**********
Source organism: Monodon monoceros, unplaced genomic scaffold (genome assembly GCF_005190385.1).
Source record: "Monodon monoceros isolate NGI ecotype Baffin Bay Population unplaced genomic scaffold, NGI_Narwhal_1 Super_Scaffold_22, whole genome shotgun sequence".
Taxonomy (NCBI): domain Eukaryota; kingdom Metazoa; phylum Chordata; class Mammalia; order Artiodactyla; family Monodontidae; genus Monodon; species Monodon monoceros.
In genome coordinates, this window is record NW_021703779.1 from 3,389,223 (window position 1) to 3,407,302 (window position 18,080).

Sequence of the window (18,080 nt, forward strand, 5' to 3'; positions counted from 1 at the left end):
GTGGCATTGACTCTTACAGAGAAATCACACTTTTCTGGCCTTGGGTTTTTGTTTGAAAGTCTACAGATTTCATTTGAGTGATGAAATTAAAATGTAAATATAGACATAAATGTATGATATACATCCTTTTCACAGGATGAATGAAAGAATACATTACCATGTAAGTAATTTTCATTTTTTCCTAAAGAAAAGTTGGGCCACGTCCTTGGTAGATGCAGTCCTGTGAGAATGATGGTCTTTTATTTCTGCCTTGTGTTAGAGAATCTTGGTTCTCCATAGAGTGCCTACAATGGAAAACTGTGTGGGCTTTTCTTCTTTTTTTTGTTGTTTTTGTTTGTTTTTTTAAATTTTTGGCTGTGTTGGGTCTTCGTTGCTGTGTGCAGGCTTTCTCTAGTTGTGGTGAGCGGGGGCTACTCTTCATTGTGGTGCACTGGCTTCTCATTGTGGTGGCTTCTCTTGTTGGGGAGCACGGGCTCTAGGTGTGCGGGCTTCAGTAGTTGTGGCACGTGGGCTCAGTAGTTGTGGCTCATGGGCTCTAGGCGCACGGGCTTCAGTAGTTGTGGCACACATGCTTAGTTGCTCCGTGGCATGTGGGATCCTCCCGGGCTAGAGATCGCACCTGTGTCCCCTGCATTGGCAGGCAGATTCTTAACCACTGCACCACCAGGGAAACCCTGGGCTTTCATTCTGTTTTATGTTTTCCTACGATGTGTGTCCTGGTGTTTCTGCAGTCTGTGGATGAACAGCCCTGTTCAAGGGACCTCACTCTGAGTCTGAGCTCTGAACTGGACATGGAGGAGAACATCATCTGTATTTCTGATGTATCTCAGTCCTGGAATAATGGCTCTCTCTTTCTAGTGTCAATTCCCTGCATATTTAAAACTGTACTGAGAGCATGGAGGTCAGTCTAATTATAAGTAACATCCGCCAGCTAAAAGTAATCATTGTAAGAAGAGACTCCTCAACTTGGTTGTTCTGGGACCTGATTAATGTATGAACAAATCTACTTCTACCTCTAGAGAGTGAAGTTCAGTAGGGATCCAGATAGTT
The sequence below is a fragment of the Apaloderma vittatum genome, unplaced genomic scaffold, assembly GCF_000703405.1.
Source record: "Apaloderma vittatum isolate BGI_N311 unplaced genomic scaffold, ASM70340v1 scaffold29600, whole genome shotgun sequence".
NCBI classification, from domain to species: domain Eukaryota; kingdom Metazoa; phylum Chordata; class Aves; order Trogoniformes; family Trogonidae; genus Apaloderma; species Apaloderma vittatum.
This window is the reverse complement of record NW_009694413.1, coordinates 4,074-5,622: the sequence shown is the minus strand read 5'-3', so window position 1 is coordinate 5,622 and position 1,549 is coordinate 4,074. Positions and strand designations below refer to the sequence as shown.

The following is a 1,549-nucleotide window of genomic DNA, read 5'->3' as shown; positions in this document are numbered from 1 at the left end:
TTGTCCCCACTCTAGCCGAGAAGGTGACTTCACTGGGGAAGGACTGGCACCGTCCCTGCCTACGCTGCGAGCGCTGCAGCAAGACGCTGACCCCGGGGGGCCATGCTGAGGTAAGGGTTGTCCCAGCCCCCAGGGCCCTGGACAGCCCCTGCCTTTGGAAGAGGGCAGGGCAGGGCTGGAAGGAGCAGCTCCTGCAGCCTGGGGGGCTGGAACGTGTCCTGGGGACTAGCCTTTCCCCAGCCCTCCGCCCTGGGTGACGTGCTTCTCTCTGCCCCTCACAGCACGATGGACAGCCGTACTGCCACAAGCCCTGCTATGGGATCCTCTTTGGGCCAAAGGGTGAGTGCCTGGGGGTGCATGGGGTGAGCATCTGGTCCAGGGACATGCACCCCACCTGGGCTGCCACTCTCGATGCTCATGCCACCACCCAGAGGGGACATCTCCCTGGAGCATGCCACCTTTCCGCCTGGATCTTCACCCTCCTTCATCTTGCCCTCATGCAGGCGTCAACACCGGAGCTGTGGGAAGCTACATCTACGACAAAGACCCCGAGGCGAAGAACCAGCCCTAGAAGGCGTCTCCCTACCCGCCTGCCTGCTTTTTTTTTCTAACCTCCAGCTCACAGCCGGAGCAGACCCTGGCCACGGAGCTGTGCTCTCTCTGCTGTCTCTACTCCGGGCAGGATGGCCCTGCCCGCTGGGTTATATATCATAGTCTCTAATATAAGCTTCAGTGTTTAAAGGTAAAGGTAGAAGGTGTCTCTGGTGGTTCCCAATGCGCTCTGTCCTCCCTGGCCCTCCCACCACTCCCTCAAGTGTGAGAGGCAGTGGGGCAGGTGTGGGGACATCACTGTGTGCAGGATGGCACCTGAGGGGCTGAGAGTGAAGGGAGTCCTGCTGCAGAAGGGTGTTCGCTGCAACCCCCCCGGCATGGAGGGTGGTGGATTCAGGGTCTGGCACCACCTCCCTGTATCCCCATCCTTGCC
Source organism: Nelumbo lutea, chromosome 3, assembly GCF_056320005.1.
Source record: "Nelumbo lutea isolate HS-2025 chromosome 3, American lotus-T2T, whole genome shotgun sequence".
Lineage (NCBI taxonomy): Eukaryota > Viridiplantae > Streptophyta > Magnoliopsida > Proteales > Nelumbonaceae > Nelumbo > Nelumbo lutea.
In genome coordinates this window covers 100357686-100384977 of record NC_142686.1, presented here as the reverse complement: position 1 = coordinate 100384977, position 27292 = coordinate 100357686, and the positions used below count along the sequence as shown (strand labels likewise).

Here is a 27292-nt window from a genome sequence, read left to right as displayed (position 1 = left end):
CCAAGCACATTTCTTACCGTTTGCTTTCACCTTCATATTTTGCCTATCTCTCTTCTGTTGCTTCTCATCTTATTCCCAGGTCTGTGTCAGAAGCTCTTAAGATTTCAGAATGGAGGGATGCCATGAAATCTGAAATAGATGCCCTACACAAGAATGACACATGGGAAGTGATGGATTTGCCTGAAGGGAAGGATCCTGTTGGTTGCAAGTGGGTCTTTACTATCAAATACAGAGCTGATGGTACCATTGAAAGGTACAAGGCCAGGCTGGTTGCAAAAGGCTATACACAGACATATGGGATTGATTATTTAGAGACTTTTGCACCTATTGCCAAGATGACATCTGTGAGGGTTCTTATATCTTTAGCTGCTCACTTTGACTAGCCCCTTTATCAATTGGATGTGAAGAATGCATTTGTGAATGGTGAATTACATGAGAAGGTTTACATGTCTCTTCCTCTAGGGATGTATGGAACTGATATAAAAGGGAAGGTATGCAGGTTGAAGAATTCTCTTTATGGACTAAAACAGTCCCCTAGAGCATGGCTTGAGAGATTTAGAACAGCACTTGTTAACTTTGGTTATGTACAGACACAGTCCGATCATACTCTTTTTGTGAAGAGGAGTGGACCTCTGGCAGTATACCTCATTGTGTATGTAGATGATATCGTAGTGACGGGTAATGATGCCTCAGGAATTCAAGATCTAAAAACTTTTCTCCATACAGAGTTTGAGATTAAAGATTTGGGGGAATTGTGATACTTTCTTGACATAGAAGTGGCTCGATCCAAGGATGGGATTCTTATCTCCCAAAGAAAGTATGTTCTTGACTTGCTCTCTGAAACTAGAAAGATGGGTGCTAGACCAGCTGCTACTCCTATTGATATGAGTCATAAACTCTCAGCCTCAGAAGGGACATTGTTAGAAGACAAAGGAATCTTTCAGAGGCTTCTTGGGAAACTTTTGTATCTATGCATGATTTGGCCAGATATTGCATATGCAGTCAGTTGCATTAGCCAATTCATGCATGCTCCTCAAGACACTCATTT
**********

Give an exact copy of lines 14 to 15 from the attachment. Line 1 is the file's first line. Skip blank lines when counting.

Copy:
Source record: "Nelumbo lutea isolate HS-2025 chromosome 3, American lotus-T2T, whole genome shotgun sequence".
Lineage (NCBI taxonomy): Eukaryota > Viridiplantae > Streptophyta > Magnoliopsida > Proteales > Nelumbonaceae > Nelumbo > Nelumbo lutea.